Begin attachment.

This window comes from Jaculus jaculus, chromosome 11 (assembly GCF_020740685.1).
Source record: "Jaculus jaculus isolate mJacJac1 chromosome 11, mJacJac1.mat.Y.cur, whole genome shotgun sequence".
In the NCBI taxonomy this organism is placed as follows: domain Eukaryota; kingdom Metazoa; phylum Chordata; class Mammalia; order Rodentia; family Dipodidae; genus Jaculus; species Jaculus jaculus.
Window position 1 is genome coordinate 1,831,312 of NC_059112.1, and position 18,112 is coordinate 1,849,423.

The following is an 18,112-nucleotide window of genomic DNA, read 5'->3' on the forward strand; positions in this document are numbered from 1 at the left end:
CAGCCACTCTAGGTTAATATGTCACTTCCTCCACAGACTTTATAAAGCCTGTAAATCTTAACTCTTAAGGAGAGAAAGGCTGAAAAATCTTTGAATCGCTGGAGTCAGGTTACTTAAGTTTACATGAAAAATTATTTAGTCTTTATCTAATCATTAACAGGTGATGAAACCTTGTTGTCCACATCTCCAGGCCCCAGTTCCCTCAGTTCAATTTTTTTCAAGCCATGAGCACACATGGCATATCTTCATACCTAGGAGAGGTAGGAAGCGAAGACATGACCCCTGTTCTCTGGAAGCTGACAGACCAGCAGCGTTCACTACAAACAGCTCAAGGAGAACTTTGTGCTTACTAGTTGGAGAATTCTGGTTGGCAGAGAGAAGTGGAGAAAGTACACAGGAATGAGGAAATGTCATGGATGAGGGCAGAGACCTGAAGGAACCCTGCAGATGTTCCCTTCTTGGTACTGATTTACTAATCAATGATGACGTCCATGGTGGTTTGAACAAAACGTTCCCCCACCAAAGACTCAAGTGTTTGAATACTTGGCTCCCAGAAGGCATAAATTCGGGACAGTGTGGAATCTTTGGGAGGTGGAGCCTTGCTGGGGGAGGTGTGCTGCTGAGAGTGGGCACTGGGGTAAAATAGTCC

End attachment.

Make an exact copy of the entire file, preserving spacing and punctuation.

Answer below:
This window comes from Jaculus jaculus, chromosome 11 (assembly GCF_020740685.1).
Source record: "Jaculus jaculus isolate mJacJac1 chromosome 11, mJacJac1.mat.Y.cur, whole genome shotgun sequence".
In the NCBI taxonomy this organism is placed as follows: domain Eukaryota; kingdom Metazoa; phylum Chordata; class Mammalia; order Rodentia; family Dipodidae; genus Jaculus; species Jaculus jaculus.
Window position 1 is genome coordinate 1,831,312 of NC_059112.1, and position 18,112 is coordinate 1,849,423.

The following is an 18,112-nucleotide window of genomic DNA, read 5'->3' on the forward strand; positions in this document are numbered from 1 at the left end:
CAGCCACTCTAGGTTAATATGTCACTTCCTCCACAGACTTTATAAAGCCTGTAAATCTTAACTCTTAAGGAGAGAAAGGCTGAAAAATCTTTGAATCGCTGGAGTCAGGTTACTTAAGTTTACATGAAAAATTATTTAGTCTTTATCTAATCATTAACAGGTGATGAAACCTTGTTGTCCACATCTCCAGGCCCCAGTTCCCTCAGTTCAATTTTTTTCAAGCCATGAGCACACATGGCATATCTTCATACCTAGGAGAGGTAGGAAGCGAAGACATGACCCCTGTTCTCTGGAAGCTGACAGACCAGCAGCGTTCACTACAAACAGCTCAAGGAGAACTTTGTGCTTACTAGTTGGAGAATTCTGGTTGGCAGAGAGAAGTGGAGAAAGTACACAGGAATGAGGAAATGTCATGGATGAGGGCAGAGACCTGAAGGAACCCTGCAGATGTTCCCTTCTTGGTACTGATTTACTAATCAATGATGACGTCCATGGTGGTTTGAACAAAACGTTCCCCCACCAAAGACTCAAGTGTTTGAATACTTGGCTCCCAGAAGGCATAAATTCGGGACAGTGTGGAATCTTTGGGAGGTGGAGCCTTGCTGGGGGAGGTGTGCTGCTGAGAGTGGGCACTGGGGTAAAATAGTCC